There is a door to the lonesome,
You get used to it,
Get used to everything—
Dust in the corners,
Old medicine jars,
A broken bicycle,
What not, hearing
Finally one figures
Wakefulness and dream
Are just the rain.
O happy birthday!
You forgot long ago,
Your splinter of sunlight.
Broken skate beside the pond
The children have gone home
Something of dream
In this ordinary evening
I’m sorry for breaking your heart
Long ago now
Lights in windows
No name for this
A hymn really
Since poetry says so, I bring my father back from the dead and then my mother with her broken laugh. My brother, gone since infancy, he comes along, though not in human form, he’s like the northern lights. “There’s nothing to be astonished about,” I tell them. “Let’s leave off where we were.” So we fall together like leaves in wind and sweep across the velvet ditch of fictive life—you know, the one we imagined we’d live and live.
Late morning, winter, dancing alone in the kitchen
Solo entertainment of a grown child
Just now he shucks off his cruel father
Who taunted him for being blind
A wind blows his torso dips
The father ghost retreats
To its covert—and his raving mother
She follows, carried by shadows
Dancing alone, not a poem,
Nothing literary about it
It was a long day, blazoned with hints from cumulous,
Forebodings—blackness in my wrists,
A fancy concerning self-harm—
As if customary sky may purchase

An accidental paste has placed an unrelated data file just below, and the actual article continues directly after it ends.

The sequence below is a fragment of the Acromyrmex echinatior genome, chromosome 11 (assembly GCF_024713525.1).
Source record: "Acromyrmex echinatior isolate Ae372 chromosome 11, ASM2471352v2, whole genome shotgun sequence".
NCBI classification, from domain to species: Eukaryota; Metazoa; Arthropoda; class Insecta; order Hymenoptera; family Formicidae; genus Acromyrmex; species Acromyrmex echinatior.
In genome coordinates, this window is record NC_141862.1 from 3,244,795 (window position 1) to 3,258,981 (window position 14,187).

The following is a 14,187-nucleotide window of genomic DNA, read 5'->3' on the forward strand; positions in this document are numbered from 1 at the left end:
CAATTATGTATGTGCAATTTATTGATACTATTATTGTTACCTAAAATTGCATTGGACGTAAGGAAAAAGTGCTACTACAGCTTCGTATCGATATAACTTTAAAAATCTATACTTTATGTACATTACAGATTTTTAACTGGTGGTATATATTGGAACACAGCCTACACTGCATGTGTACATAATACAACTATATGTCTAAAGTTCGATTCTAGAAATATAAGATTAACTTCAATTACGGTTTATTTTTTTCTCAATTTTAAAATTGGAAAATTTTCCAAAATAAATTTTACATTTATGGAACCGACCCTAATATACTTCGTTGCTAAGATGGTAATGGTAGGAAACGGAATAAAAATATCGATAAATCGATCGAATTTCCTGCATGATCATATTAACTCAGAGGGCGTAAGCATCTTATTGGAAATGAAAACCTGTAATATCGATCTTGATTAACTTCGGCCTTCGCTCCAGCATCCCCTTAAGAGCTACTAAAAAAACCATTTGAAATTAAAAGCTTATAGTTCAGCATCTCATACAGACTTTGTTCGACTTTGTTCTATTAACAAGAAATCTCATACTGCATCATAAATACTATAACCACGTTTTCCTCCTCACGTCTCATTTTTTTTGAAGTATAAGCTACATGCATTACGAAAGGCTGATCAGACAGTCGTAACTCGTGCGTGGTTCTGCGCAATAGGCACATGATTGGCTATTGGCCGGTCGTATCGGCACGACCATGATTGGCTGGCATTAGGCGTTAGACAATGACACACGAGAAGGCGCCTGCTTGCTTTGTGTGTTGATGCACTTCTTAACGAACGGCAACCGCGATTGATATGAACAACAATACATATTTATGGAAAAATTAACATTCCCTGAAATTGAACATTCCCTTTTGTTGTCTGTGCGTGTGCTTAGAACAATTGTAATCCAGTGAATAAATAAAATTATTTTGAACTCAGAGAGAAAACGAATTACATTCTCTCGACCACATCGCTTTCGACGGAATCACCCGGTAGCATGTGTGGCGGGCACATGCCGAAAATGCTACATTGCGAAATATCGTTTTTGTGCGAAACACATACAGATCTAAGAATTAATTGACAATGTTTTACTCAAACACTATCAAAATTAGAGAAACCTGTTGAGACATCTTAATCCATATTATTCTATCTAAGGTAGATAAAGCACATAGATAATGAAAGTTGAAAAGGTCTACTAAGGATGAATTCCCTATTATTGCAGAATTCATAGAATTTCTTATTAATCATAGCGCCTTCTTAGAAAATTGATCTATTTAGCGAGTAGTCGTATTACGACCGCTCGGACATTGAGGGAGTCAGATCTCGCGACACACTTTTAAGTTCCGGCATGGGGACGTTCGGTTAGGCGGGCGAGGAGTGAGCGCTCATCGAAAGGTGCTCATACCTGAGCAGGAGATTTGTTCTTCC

Or sell a life, in this case mine.
I’ve questions and no one to ask,
This static American business,
Bleaching yourself clear in public,
Being silent, a green chill
For a tongue. I was powerless
Today, strung across
My thirst with no one
The sun as strong as always.
Yesterday I watched a Youtube video of disability activist and poet Leroy Moore. Mr. Moore is the founder of Sins Invalid—an arts program by and for the disabled and which promotes engagement with disability and black identity among other intersections. He is also the inventor of Krip-Hop, a poetics of spoken word poetry with powerful rhythms—a poetry of urgency and truth.
I’m just a white blind dude. I’m a white blind dude poet and nonfiction writer. Me? I’ve got broad interests. More than a few of my concerns have to do with trans-progressivism, which is to say I believe that oppression isn’t identical across diversity intersections but many of its mechanism are the same.
Here is Mr. Moore, reciting a poem after a black man with a prosthetic leg was brutally wrestled to the ground by police in San Francisco. Here’s to Krip-Hop Nation.
A ploughman comes to me in my dream—synesthesia—his odor is of wine, the taste of wine, ripened cherries and earth and when he speaks I hear only syllables as I do not know his language. Even in dreams there’s something of the ironist, the upper hand of the subconscious, and I know this is a Finno-Ugrian tongue, Altaic and not calibrated to contemporary joy. Each sound is sorrow. We meet on a plain of losses and the sun is amber like Russian tea in a glass and soon it will be gone and the ploughman says things I do not understand but in my dream-like way I take to mean: sun-sorrow; course-sorrow; child-loss; deep-hunger; long shadows.